HQ: You have been described as WSAZ's "rock star." How do you feel about that title?

Marra: Honestly, I get kind of embarrassed when people recognize me. There are two John Marras: there's a John Marra that lives in Hurricane, and there's a John Marra that works at WSAZ. Unfortunately, the two can't be separated. When my wife was living, she wouldn't go to the grocery store with me; I could never get through the aisles. It is a little fun to be recognized, though.

HQ: Weren't you propositioned once on air by a female caller?

Marra: Yes, I was. Here again, that's kind of embarrassing. I'm just not used to that; I'm used to working with farmers. She wanted to know if I would be available to go out. I was trying to be very nice; I said, "I don't think so, not right now."

HQ: What is the strangest question you've ever been asked on your call-in show?

Marra: Once, this person saw what he thought was manure on a stump and wanted to know not only if it was snake manure, but also whether or not it was poisonous. I thought that one was pretty good. I obviously didn't have an answer for that one.

HQ: You're a diehard WVU fan in the middle of Herd country. Does that stir up some controversy?

Marra: Being a WVU fan in the middle of Huntington takes a lot of diplomacy; people tend to jab me a lot, and, well, I tend to jab them right back, particularly if we're winning. Unfortunately, there are a lot of people who go a step beyond that and criticize the university itself. When that happens, I have to stop them and say, "Hey, we've got two great universities in this state, Marshall and WVU. You can poke fun at me about their sports, but don't poke fun at me about their academics."

HQ: What are some things new gardeners should watch out for this summer?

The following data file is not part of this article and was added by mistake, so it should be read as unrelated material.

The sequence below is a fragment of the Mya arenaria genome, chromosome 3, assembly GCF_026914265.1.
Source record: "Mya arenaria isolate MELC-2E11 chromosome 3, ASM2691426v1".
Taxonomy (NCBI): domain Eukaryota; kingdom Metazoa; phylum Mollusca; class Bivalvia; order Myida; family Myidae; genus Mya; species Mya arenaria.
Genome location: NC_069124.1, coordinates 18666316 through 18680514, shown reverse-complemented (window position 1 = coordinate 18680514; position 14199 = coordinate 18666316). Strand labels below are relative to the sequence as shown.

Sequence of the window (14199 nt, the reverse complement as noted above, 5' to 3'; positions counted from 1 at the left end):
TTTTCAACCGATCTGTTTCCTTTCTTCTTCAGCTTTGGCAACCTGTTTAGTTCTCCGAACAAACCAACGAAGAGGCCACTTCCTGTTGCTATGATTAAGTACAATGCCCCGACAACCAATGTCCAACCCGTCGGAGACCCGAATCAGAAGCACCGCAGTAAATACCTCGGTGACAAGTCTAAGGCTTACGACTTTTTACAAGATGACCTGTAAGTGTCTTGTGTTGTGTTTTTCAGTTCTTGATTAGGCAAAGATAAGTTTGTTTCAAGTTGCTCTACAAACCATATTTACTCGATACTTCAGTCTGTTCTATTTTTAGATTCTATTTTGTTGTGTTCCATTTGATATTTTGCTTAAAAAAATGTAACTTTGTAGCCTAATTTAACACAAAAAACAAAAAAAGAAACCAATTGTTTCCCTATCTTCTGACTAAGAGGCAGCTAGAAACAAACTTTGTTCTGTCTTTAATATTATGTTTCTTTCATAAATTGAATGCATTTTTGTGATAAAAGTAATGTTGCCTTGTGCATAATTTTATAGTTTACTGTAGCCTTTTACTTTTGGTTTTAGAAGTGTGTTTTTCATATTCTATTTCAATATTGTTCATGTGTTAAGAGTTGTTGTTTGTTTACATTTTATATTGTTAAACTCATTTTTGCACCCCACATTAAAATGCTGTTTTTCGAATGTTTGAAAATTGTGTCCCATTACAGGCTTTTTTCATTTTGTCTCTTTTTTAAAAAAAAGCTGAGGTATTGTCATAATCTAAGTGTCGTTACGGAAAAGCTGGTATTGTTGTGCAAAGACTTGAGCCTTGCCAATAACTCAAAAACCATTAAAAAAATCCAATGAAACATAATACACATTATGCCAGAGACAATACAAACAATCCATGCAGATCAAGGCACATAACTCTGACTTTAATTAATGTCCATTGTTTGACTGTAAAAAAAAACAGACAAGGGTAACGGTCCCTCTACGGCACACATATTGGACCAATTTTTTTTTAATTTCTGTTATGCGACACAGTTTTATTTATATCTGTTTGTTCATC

Marra: With all the rain we've been having, gardeners should watch out for wet soil. A lot of people tend to walk in the soil when it's wet, but when you do that it compacts the soil, and then your roots can't grow because the air can't get to them. I'm also getting a lot of calls right now about seeds that aren't germinating. Sometimes, seeds will get so wet that they rot before they ever come out of the ground.

HQ: Are there really any deer-resistant plants?

Marra: Not really. If deer are hungry enough, they will eat anything and everything that's a plant. The only definitive way of protecting your plants is to put up a fence. It doesn't have to be electric; it can be a physical fence made of fishing line. The deer won't be able to see the fishing line at night, and when they bump up against it, it will frighten them away. They won't come near it again.

HQ: This issue of HQ features an article on alternative medicine. What do you think about the use of medicinal plants and herbs to improve a person's well-being?

Marra: Most of the medicines we use today are actually derivatives of plants. There are plants people have been using for years and years that cure very effectively. In Appalachia, people use a lot of medicinal herbs, and, you know, it really works. I'm the kind of person who feels that there are plants out there that can do some real good in curing a physical problem.

HQ: What are your Top 3 favorite things about Huntington?

Marra: Number one, I love the trees and the way the town is laid out. Number two, I really enjoy the camaraderie people have. Huntington is a very relaxed town. It's not a fast-moving town, and the people are extremely nice. Number three, I love the restaurants. Being Italian, my favorite restaurant is Rocco's. So, I love the beauty of Huntington, I love the people of Huntington and, of course, the thing closest to my heart is food.

HQ: What do you do when you're not answering the gardening questions of WSAZ's viewers?

Marra: I go fly fishing, I garden, I play golf I like to get the heck out of Dodge. I thought I was going to retire after 36 years of being a county extension agent, but I like working with WSAZ; it's too much fun.